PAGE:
ON THE day when the Sky Blues welcomed back over 40 former players for Legends Day, Tony Mowbray’s side produced their best performance of the season to beat Bury 6-0 and get their promotion charge back on track.
Goals from Chris Stokes, Baily Cargill, James Maddison and John Fleck gave the home side a comfortable 4-0 victory at half-time.
And after the legends, which included 1987 FA Cup winner Brian Kilcline, were paraded around the pitch at the break, Adam Armstrong scored a second half brace to make it a weekend to remember for Sky Blues fans, who were also celebrating the life of club legend Jimmy Hill.
“I was pleased the team could find the performance that merited the things that have happened over the last few days,” said Mowbray
“I hope the people of the city and the supporters of the football club are pleased with the performance and result.
“It was a poignant day and some of the legends of the football club who were watching us today can hopefully see it’s not such a bad team.”
It took just four minutes before Mowbray’s side took the lead when Chris Stokes volley a Joe Cole corner past Ian Lawlor in the Bury goal.
Baily Cargill made it a home debut to remember by stabbing home Cole’s in-swinging free kick from the left on 12 minutes and four minutes later Maddison made it 3-0 with perhaps the pick of the bunch.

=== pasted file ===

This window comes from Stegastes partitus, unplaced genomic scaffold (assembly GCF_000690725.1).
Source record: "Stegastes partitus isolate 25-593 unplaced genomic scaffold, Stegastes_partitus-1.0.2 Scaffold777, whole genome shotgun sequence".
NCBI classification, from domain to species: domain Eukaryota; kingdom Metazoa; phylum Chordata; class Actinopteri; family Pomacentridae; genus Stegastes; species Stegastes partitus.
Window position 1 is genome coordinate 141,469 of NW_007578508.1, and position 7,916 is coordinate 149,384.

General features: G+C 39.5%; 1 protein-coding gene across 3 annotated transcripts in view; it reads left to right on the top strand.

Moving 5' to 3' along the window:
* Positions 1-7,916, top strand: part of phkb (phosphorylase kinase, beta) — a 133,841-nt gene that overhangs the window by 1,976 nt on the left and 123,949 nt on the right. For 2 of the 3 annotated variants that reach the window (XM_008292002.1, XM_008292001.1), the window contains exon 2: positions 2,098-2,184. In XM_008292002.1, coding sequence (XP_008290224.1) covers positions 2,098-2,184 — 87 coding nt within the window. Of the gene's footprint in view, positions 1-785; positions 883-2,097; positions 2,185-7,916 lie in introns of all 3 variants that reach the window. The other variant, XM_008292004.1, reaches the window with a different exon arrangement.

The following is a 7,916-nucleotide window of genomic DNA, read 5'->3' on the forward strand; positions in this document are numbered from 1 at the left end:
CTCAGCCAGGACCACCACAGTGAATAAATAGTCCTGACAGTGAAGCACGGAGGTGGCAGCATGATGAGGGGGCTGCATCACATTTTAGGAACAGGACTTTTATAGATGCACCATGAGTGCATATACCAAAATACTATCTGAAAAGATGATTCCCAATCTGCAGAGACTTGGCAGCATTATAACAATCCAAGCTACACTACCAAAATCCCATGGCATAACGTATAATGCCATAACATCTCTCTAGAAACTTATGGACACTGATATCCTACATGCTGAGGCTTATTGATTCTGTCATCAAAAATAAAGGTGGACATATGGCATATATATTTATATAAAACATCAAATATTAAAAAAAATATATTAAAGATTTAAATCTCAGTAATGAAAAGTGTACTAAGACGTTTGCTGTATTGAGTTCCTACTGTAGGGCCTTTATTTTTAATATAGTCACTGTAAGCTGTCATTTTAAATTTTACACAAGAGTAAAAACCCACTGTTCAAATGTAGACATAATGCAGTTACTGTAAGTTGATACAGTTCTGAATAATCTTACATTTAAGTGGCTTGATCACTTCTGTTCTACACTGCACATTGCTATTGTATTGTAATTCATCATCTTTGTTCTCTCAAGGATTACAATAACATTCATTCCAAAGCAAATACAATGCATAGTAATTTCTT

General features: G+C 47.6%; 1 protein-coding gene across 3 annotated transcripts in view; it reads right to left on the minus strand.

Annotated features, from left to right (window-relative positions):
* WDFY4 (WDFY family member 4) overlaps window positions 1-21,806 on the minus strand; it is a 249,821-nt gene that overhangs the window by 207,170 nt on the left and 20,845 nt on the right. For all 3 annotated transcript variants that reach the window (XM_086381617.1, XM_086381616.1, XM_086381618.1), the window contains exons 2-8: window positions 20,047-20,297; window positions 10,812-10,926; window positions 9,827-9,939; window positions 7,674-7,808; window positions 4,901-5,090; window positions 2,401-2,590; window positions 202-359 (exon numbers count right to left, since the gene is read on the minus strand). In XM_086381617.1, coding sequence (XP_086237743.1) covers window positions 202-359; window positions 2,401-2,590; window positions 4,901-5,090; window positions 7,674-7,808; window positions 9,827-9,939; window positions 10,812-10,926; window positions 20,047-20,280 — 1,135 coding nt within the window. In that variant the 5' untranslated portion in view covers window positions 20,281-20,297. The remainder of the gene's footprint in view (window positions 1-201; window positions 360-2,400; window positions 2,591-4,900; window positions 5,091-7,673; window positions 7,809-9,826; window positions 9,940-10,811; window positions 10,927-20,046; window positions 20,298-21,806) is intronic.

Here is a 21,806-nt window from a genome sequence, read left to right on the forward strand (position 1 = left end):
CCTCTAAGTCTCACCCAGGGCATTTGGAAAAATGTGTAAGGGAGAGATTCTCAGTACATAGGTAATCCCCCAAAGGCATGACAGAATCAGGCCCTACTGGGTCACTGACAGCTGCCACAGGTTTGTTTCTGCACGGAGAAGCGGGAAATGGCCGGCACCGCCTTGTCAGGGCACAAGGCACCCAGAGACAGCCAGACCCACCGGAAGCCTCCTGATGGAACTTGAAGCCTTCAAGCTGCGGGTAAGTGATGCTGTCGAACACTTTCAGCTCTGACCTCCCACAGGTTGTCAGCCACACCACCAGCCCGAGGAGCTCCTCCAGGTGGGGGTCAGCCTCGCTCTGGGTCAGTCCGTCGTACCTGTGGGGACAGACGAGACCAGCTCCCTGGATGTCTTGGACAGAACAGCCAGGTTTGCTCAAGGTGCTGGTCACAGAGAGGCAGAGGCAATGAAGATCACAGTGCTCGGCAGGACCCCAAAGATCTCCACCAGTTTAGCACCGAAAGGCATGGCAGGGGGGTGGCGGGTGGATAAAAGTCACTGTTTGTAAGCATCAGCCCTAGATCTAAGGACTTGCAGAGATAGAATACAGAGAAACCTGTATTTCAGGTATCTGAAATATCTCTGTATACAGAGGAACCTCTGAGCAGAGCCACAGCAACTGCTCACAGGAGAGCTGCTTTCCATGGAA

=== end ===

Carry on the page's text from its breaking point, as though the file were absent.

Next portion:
The academy graduate did brilliantly to wrong-foot Kelvin Etuhu outside the area before beating Lawlor with a low 20-yard shot.
A dominant first half display ended with Fleck scoring his third goal of the season from long range and after the break the Sky Blues refused to take their foot off the gas.
Top scorer Armstrong got in on the act after collecting a Cole pass before beating Lawlor with a low finish on 68 minutes.
And the Newcastle loanee took his goal tally in League One to 19 for the season by beating the Bury goalkeeper again two minutes later after ending a quick breakaway from the back.
“I think it was a good result and the right result,” Mowbray added.
“In the meeting before the game I could sense a real urgency about the team, and a sense of responsibility. We had to get back on our horse and start riding fast again, which is what we did.
“Confidence is a massive thing in football, a few defeats can mean sometimes the strong messages we put across in training sometimes don’t stick, quite as much.
“When we saw their line-up I thought they had come to sit deep, with one striker and five midfield players.
“They are a very physical side from what we’ve seen of them and we thought it would be a difficult day, but I could see the adrenaline in the players before the game.”